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Top 7 in Cancer Biology

A snapshot of the most highly ranked articles in cancer biology and related areas, from Faculty of 1000

By | October 3, 2011

Newt lung cells in early anaphaseNATIONAL INSTITUTE OF HEALTH

1. Signaling cell division

Researchers uncovered the pulses of external signaling factors that push resting cells to divide. In one phase, dialing up the levels of the signaling molecule p53 keeps cells from dividing, while another pathway increases expression of EGR1 and initiates cell division.

Y. Zwang et al., “Two phases of mitogenic signaling unveil roles for p53 and EGR1 in elimination of inconsistent growth signals, Mol Cell, doi: 10.1016/j.molcel.2011.04.017, 2011. Free F1000 Evaluation

2.  Chromosome ballet

Just before cells divide, chromosomes must duplicate and separate in a coordinated dance. This study showed that after the chromosomes double, a ring molecule called cohesion forms a tight band around them, then a molecule called separase cleaves the cohesion to allow the sister chromatids to synchronously drift apart.

L. Schöckel et al., “Cleavage of cohesin rings coordinates the separation of centrioles and chromatids,” Nat Cell Bioldoi:10.1038/ncb2280, 2011. Free F1000 Evaluation

3. An ever-growing brain

While many tissue types stop growing when nutrients are scarce, Drosophila brain tissue continues to grow, even when starved for food. Anaplastic lymphomakinase (Alk) allows brain tissue to grow under caloric restriction by bypassing the need to activate insulin receptor and target of rapamycin (TOR) pathways. The study may explain why Alk mutations are more common in certain brain cancers.

L. Cheng et al., “Anaplastic lymphoma kinase spares organ growth during nutrient restriction in Drosophila,” Celldoi:10.1016/j.cell.2011.06.040, 2011. Free F1000 Evaluation

Drosophila
Drosophila
FLICKR, IMAGE EDITOR

4. Guiding microtubule growth

Researchers showed that the septin cytoskeleton, a network of filamentous proteins, plays a critical role in directing microtubules reorganization. Septins allow the microtubules to keep growing and keep the proper ends of the microtubules aligned.

J. Bowen et al., “Septin GTPases spatially guide microtubule organization and plus end dynamics in polarizing epithelia,” J Cell Biol, 194:187-97, 2011. Free F1000 Evaluation

5. Calling all kinetochores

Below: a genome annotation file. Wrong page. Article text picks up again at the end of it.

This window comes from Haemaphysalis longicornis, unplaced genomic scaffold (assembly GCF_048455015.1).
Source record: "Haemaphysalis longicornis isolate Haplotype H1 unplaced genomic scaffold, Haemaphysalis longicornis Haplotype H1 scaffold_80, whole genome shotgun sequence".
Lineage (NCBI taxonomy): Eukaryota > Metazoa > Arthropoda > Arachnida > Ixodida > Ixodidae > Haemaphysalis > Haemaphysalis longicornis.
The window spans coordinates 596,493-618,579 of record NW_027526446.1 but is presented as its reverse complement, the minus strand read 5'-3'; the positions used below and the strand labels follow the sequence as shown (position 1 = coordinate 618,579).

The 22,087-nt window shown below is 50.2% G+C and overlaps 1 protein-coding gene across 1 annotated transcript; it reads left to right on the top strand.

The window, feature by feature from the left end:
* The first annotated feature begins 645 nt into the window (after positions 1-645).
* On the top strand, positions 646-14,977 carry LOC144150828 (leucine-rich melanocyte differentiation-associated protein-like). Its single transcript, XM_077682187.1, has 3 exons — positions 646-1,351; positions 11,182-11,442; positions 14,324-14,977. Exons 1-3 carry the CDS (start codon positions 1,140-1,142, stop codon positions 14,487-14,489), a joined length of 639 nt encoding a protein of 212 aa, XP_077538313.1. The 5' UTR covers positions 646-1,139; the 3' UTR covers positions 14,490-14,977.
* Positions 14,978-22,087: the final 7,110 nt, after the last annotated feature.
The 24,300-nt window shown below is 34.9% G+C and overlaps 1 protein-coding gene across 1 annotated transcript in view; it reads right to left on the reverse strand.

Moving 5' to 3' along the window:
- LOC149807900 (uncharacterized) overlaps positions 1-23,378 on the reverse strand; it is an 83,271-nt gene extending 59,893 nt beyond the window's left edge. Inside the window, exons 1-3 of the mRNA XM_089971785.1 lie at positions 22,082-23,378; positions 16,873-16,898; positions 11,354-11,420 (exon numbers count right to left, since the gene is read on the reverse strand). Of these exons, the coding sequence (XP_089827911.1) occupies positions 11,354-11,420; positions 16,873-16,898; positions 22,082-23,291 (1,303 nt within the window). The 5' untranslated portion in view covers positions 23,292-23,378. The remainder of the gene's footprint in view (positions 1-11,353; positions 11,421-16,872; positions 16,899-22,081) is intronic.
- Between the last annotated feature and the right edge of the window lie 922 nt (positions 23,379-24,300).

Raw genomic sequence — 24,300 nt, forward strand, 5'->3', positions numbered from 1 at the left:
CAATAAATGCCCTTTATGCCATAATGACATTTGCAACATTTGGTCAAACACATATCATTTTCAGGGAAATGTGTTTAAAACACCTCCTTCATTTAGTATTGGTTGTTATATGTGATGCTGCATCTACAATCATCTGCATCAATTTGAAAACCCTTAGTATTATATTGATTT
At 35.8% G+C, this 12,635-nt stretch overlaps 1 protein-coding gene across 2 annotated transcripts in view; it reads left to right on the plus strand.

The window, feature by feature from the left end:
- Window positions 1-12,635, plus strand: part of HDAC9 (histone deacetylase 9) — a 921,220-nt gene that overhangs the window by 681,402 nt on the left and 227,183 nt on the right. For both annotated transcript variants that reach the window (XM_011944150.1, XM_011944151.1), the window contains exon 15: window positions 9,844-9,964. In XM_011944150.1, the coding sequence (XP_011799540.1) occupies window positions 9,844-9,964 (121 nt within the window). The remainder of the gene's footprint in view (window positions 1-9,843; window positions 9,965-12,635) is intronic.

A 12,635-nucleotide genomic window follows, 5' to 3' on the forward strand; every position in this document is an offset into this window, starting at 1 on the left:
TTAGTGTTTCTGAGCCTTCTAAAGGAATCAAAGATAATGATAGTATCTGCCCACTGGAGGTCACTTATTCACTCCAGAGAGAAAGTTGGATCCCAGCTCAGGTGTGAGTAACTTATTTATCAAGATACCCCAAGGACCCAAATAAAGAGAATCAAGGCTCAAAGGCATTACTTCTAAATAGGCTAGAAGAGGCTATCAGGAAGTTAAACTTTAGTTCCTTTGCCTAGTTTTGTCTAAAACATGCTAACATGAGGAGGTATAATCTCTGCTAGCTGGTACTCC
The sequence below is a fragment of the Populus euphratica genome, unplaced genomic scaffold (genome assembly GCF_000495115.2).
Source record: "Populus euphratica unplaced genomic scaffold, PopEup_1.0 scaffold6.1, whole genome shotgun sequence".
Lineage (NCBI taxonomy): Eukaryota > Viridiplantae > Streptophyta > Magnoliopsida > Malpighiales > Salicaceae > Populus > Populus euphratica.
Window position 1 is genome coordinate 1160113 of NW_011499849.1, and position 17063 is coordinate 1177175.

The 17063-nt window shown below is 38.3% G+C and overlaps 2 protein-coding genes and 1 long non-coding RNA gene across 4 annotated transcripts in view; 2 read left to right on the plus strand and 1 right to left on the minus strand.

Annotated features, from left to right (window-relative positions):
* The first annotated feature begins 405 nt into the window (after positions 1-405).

In budding yeast, it was known that the kinetochores—the spots on chromosomes where spindle fibers separate chromosomes during cell division—rely on methylation of a protein called DAM1. This new study showed that a histone protein must be modified before this methylation can occur.

J. Latham et al., “Chromatin signaling to kinetochores: transregulation of Dam1 methylation by histone H2B ubiquitination,” Cell, doi:10.1016/j.cell.2011.07.025, 2011. Free F1000 Evaluation

6. Halting mitosis

During mitosis, if even a single kinetochore is not attached before chromosomes segregate, the cell division process is frozen by a mitotic checkpoint complex that binds to a protein called anaphase promoting complex or cyclosome (APC/C), which normally initiates the next stage in cell division. Here, researchers showed that to turn off that halt signal once all the kinetochores are attached, a protein subunit called APC15 continuously and quickly removes the mitotic checkpoint complex from the  APC/C, allowing for quick activation.

J. Mansfeld et al., “APC15 drives the turnover of MCC-CDC20 to make the spindle assembly checkpoint responsive to kinetochore attachment,” Nat Cell Bioldoi:10.1038/ncb2347, 2011. Free F1000 Evaluation

7. Checkpoint silencing

Before chromosomes can separate, a checkpoint in mitosis ensures that the next stage doesn’t proceed until all the chromosomes are properly bound to kinetochores. The new study revealed a previously unknown protein CUEDC2 (CUE-domain-containing protein 2) plays a role in silencing this checkpoint and allowing cell division to enter its next phase.

Y.F. Gao et al., “Cdk1-phosphorylated CUEDC2 promotes spindle checkpoint inactivation and chromosomal instability,” Nat Cell Bioldoi:10.1038/ncb2287, 2011. Free F1000 Evaluation

The F1000 Top 7 is a snapshot of the highest ranked articles from a 30-day period on Faculty of 1000 Cancer Biology, as calculated on October 2, 2011. Faculty Members evaluate and rate the most important papers in their field. To see the latest rankings, search the database, and read daily evaluations, visit http://f1000.com.

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Comments

Avatar of: Dbusick

Anonymous

October 5, 2011

Looking for data, half-life of normal cells.

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Posts: 0

October 5, 2011

Looking for data, half-life of normal cells.

Avatar of:

Posts: 0

October 5, 2011

Looking for data, half-life of normal cells.

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